[ … ]

The fight is taking place largely outside the public eye in committees of the Electric Reliability Council of Texas, or ERCOT, as Texas’ main grid operator is known. Gas generators are backing rule changes that collectively require millions of dollars of retrofits to existing wind farms and add new costs.

None of the proposed changes would derail wind power, but they threaten to slow its growth….

In one telling detail, Gold said wind-power producers were “furious” when Houston-based Calpine Corp., which operates natural gas plants in Texas and elsewhere, proposed that ERCOT penalize them when calming winds prevent on-schedule delivery of electricity.

If there’s any doubt that the gas-versus-wind squabble in intricately bound up with the climate issue, consider that Calpine boasted – as TCN Journal reported last month – that its new California permit for “the nation’s first power plant with a federal limit on greenhouse gas emissions” placed it at “the forefront of the fight against global warming.”

In Washington this week, independent natural gas producers continued to promote the climate-friendliness of their product as senators involved in negotiations on climate-energy legislation reportedly focused on alternatives to the House-passed cap-and-trade plan for lowering carbon dioxide emissions.

The Oil & Gas Journal reported that independent producers had staged a lobbying blitz on House and Senate offices Tuesday to advocate federal policies fostering natural gas development. The publication’s Nick Snow quoted George H. Solich, president of the Independent Petroleum Association of Mountain States, who cited climate-related concerns in portraying natural gas as an environmentally superior backup power source – compared to coal – for unpredictable levels of electricity from wind and solar generators:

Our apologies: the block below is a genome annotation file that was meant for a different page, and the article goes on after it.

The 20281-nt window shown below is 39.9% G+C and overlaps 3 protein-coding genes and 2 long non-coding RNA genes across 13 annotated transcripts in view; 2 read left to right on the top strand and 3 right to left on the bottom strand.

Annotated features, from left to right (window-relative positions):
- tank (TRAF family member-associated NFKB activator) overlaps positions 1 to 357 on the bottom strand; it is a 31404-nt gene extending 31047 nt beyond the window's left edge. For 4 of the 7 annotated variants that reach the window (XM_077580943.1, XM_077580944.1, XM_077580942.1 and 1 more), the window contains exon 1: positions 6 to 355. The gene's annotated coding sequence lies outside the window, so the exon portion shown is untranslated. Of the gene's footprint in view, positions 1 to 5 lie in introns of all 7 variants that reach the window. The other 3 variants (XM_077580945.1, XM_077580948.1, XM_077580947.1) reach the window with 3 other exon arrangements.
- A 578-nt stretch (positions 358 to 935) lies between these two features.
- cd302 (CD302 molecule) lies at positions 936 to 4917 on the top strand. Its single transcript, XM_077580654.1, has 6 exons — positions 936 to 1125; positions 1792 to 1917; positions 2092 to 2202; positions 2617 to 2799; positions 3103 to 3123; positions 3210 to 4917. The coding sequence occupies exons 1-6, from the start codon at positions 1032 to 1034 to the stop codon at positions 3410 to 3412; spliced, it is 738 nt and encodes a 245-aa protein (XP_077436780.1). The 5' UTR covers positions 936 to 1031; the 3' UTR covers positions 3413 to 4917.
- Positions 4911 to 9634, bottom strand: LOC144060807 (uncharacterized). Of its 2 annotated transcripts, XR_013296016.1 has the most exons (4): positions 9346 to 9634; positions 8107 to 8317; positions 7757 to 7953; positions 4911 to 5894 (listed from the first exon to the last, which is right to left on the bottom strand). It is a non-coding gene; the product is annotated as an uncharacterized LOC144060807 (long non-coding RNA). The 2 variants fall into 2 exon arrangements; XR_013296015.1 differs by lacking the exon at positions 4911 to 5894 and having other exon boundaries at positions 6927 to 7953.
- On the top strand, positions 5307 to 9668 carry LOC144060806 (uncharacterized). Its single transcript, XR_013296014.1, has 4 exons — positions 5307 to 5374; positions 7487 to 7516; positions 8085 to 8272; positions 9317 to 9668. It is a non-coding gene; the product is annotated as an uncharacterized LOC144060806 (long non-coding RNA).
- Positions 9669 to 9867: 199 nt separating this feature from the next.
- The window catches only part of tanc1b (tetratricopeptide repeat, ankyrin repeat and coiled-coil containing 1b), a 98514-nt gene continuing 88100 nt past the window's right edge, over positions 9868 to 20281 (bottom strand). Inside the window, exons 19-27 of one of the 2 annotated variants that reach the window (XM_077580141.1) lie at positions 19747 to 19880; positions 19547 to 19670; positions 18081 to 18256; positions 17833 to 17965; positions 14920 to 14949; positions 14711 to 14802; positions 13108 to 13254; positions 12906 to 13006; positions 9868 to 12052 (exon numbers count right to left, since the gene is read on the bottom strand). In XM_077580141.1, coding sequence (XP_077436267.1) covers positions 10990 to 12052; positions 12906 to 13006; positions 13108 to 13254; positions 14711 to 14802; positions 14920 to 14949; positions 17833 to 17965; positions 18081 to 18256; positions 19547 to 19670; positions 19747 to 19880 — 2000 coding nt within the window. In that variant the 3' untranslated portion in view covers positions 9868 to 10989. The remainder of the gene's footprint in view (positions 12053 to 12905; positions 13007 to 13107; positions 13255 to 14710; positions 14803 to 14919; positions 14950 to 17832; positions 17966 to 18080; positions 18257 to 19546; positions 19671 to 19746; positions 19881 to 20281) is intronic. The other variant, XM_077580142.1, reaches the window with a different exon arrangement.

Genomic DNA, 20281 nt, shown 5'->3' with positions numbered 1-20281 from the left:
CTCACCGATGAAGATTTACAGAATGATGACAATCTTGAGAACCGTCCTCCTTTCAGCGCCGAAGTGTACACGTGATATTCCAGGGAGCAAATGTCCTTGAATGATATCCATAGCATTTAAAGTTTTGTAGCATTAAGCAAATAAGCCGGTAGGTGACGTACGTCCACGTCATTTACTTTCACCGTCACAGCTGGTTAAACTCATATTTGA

He said that gas’s potential contribution now is dramatically different from the 1970s when energy policymakers considered it suitable only for heating homes and businesses, and looked more to coal to generate electricity. “We have an opportunity now to look again at the power generation mix, which is 44 percent coal and 24 percent gas, much of which is underutilized,” Solich said. “We also are learning more about wind and solar power, which are intermittent, and which fuel works best to back them up without creating more greenhouse gases.”